Comment by Jay29 — March 6, 2012 @ 2:12 pm

  41. That’s not a narrative. A narrative is when you say stuff like clutch and change of environment and being protected by Matt Holliday and referring to him by a made-for-TV nickname and drawing arbitrary start-and-end points and stuff like that to rationalize your argument.

    When you take a player who’s factually on the wrong end of the aging curve, who has dropped in every single metric over a two-year sample, what you have is, objectively, a player on the back end of his career who is no longer worth the hyperbole of his youth.

    Comment by themiddle54 — March 6, 2012 @ 2:14 pm

  42. I like how EE is listed as a 2B there. That’d be quite the adventure.

    Comment by sc2gg — March 6, 2012 @ 2:36 pm

  43. You can, however, position your 3B over near the 1B side of the diamond, thus giving viewers the impression you have more than one 1B at a time.

    Comment by sc2gg — March 6, 2012 @ 2:38 pm

  44. Yeah, when I read that, I thought he must really stink.

    Comment by sc2gg — March 6, 2012 @ 2:39 pm

  45. If that is in fact the Mets’ plan, Duda as an every-day RF is the worst idea I’ve heard this spring outside of Miguel Cabrera playing 3B. Ideally, you’d want your RF to be able to run and/or throw better than an average MLB outfielder. In Duda’s case, you’d have a RF who is below average at both skills.

    Comment by reillocity — March 6, 2012 @ 2:40 pm

  46. It is a narrative. You’re telling a story about the decline of Albert Pujols and using advanced stats rather than nonsense doesn’t change that.

    Look, I’m not here in opposition to the idea that Pujols is most likely past the high point of his career. My question is why it has to receive so much emphasis. We have one of the best hitters in baseball history here, he’s still one of the very best hitters in the league, he’s producing WAR totals like he was 4 years ago but he’s still projected for a roughly 390 wOBA, just to give one example.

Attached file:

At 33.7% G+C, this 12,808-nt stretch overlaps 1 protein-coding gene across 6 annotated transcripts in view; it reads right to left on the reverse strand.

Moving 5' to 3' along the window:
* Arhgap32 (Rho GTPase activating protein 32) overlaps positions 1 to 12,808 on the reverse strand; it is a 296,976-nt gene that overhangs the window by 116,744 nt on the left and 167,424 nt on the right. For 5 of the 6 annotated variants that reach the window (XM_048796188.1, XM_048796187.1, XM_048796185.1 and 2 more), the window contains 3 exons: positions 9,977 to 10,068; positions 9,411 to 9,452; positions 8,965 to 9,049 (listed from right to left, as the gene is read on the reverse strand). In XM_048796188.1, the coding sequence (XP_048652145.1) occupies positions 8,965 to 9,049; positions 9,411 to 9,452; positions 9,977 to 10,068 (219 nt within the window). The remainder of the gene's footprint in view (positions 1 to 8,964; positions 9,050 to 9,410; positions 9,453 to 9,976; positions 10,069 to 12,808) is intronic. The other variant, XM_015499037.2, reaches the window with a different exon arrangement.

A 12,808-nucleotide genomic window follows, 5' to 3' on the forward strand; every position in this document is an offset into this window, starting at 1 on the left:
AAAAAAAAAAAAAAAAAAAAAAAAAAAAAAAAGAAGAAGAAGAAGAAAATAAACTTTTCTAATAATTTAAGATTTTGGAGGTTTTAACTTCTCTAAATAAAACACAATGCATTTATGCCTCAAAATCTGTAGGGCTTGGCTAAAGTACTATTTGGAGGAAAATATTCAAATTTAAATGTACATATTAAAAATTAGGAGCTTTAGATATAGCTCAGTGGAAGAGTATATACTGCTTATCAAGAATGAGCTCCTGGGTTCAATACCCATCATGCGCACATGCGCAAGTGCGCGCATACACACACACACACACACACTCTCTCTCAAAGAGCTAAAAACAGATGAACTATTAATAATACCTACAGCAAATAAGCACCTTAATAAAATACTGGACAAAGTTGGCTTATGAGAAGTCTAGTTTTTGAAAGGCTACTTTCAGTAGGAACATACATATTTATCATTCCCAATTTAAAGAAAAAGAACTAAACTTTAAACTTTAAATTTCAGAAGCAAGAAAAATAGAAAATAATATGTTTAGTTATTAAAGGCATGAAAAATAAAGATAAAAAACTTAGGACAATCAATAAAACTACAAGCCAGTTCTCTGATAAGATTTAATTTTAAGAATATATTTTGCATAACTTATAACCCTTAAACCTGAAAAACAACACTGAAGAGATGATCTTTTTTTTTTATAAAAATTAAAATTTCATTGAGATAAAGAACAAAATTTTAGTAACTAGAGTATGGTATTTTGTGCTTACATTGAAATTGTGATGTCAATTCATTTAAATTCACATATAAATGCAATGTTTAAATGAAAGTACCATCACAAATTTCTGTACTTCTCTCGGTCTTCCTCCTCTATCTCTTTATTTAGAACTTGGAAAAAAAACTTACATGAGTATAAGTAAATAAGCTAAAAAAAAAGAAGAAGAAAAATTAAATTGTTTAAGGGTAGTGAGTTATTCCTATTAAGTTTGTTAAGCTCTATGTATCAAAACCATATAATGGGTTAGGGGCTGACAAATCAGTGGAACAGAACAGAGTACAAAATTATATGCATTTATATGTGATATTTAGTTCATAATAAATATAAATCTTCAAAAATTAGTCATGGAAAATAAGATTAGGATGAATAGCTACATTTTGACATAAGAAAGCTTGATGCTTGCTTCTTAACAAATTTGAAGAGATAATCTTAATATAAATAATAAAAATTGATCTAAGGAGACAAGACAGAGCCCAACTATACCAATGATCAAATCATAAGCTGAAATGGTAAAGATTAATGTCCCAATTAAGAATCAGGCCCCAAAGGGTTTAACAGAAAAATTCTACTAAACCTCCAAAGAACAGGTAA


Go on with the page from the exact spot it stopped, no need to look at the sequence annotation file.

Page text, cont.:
This is not about his contract, this is not about the Angels’ decision to sign him, this is about how good Albert Pujols projects to be in 2012. And it’s really, really good. So why get hung up about the decline? Why demand something so good to just be over already?

    Also, you say “hyperbole” there – you need to spend more time looking at that man’s player page; pretty difficult to get hyperbolic about what he did over the last decade.

    Comment by Daniel — March 6, 2012 @ 2:51 pm

  47. as a Pirates fan, I am glad Pujols is out of the NL… in 171 career games (633 AB) vs. the Pirates, he has 48 HR and 145 RBI and is hitting .365/.451/.681.

    Comment by gonfalon — March 6, 2012 @ 2:52 pm

  48. Konerko is bad around the bag and on the bases,

    You listed Konerko’s fielding as -1.I take it that -1 is fielding runs and not fielding WAR.

    Otherwise, -1 is hardly “bad”, it’s average. Konerko is “average” around the bag.

    Not that it makes a difference, I just prefer words and metrics to match.

    Comment by CircleChange11 — March 6, 2012 @ 2:52 pm

  49. Frankly, I’m surprised the Pirates were ranked as high as they were.

    Thanks for nothing, Derrek Lee :mad: :mad: :mad:

    Comment by gonfalon — March 6, 2012 @ 2:54 pm

  50. As a Brewers fan, that sounds about right.

    Comment by icbeast — March 6, 2012 @ 2:59 pm

  51. More like -30 to not be #1.

    Comment by JG — March 6, 2012 @ 3:08 pm